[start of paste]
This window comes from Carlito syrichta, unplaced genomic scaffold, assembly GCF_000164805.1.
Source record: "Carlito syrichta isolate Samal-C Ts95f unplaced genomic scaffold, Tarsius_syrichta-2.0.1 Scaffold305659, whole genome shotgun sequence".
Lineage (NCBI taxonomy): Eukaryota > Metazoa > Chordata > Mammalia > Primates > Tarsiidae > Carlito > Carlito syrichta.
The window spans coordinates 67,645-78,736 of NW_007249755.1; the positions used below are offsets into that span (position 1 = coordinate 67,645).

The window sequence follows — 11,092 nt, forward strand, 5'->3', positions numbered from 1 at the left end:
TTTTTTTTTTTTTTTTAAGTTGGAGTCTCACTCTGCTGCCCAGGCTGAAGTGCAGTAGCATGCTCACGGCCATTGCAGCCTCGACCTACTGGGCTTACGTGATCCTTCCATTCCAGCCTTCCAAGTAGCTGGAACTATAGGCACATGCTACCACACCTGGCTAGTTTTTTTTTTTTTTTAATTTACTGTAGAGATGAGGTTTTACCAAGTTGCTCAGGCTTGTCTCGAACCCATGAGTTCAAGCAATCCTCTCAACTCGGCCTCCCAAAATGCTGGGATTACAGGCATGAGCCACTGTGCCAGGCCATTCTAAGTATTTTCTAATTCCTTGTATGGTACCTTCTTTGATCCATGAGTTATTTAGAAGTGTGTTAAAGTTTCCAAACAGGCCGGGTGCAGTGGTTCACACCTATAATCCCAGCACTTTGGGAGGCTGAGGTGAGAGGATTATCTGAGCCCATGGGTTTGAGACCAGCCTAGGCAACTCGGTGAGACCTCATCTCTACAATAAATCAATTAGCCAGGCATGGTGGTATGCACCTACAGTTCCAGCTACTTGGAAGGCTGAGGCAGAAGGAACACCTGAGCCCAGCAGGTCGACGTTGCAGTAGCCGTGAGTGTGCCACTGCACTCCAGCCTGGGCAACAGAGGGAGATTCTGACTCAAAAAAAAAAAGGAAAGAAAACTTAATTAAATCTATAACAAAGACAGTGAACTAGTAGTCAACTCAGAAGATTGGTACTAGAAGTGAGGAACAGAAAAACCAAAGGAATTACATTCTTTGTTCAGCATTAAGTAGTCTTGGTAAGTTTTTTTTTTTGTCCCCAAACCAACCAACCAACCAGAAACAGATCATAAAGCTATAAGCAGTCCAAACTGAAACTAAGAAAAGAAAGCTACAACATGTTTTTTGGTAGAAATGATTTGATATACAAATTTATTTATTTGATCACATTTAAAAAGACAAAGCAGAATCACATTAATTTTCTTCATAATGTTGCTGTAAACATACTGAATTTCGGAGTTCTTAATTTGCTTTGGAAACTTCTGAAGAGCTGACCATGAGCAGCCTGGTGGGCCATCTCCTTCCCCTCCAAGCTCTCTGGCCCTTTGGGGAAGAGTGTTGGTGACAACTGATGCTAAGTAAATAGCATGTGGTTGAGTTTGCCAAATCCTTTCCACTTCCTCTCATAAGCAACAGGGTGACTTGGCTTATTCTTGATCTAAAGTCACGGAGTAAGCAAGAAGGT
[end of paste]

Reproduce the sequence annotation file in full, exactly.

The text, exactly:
This window comes from Carlito syrichta, unplaced genomic scaffold, assembly GCF_000164805.1.
Source record: "Carlito syrichta isolate Samal-C Ts95f unplaced genomic scaffold, Tarsius_syrichta-2.0.1 Scaffold305659, whole genome shotgun sequence".
Lineage (NCBI taxonomy): Eukaryota > Metazoa > Chordata > Mammalia > Primates > Tarsiidae > Carlito > Carlito syrichta.
The window spans coordinates 67,645-78,736 of NW_007249755.1; the positions used below are offsets into that span (position 1 = coordinate 67,645).

The window sequence follows — 11,092 nt, forward strand, 5'->3', positions numbered from 1 at the left end:
TTTTTTTTTTTTTTTTAAGTTGGAGTCTCACTCTGCTGCCCAGGCTGAAGTGCAGTAGCATGCTCACGGCCATTGCAGCCTCGACCTACTGGGCTTACGTGATCCTTCCATTCCAGCCTTCCAAGTAGCTGGAACTATAGGCACATGCTACCACACCTGGCTAGTTTTTTTTTTTTTTTAATTTACTGTAGAGATGAGGTTTTACCAAGTTGCTCAGGCTTGTCTCGAACCCATGAGTTCAAGCAATCCTCTCAACTCGGCCTCCCAAAATGCTGGGATTACAGGCATGAGCCACTGTGCCAGGCCATTCTAAGTATTTTCTAATTCCTTGTATGGTACCTTCTTTGATCCATGAGTTATTTAGAAGTGTGTTAAAGTTTCCAAACAGGCCGGGTGCAGTGGTTCACACCTATAATCCCAGCACTTTGGGAGGCTGAGGTGAGAGGATTATCTGAGCCCATGGGTTTGAGACCAGCCTAGGCAACTCGGTGAGACCTCATCTCTACAATAAATCAATTAGCCAGGCATGGTGGTATGCACCTACAGTTCCAGCTACTTGGAAGGCTGAGGCAGAAGGAACACCTGAGCCCAGCAGGTCGACGTTGCAGTAGCCGTGAGTGTGCCACTGCACTCCAGCCTGGGCAACAGAGGGAGATTCTGACTCAAAAAAAAAAAGGAAAGAAAACTTAATTAAATCTATAACAAAGACAGTGAACTAGTAGTCAACTCAGAAGATTGGTACTAGAAGTGAGGAACAGAAAAACCAAAGGAATTACATTCTTTGTTCAGCATTAAGTAGTCTTGGTAAGTTTTTTTTTTTGTCCCCAAACCAACCAACCAACCAGAAACAGATCATAAAGCTATAAGCAGTCCAAACTGAAACTAAGAAAAGAAAGCTACAACATGTTTTTTGGTAGAAATGATTTGATATACAAATTTATTTATTTGATCACATTTAAAAAGACAAAGCAGAATCACATTAATTTTCTTCATAATGTTGCTGTAAACATACTGAATTTCGGAGTTCTTAATTTGCTTTGGAAACTTCTGAAGAGCTGACCATGAGCAGCCTGGTGGGCCATCTCCTTCCCCTCCAAGCTCTCTGGCCCTTTGGGGAAGAGTGTTGGTGACAACTGATGCTAAGTAAATAGCATGTGGTTGAGTTTGCCAAATCCTTTCCACTTCCTCTCATAAGCAACAGGGTGACTTGGCTTATTCTTGATCTAAAGTCACGGAGTAAGCAAGAAGGT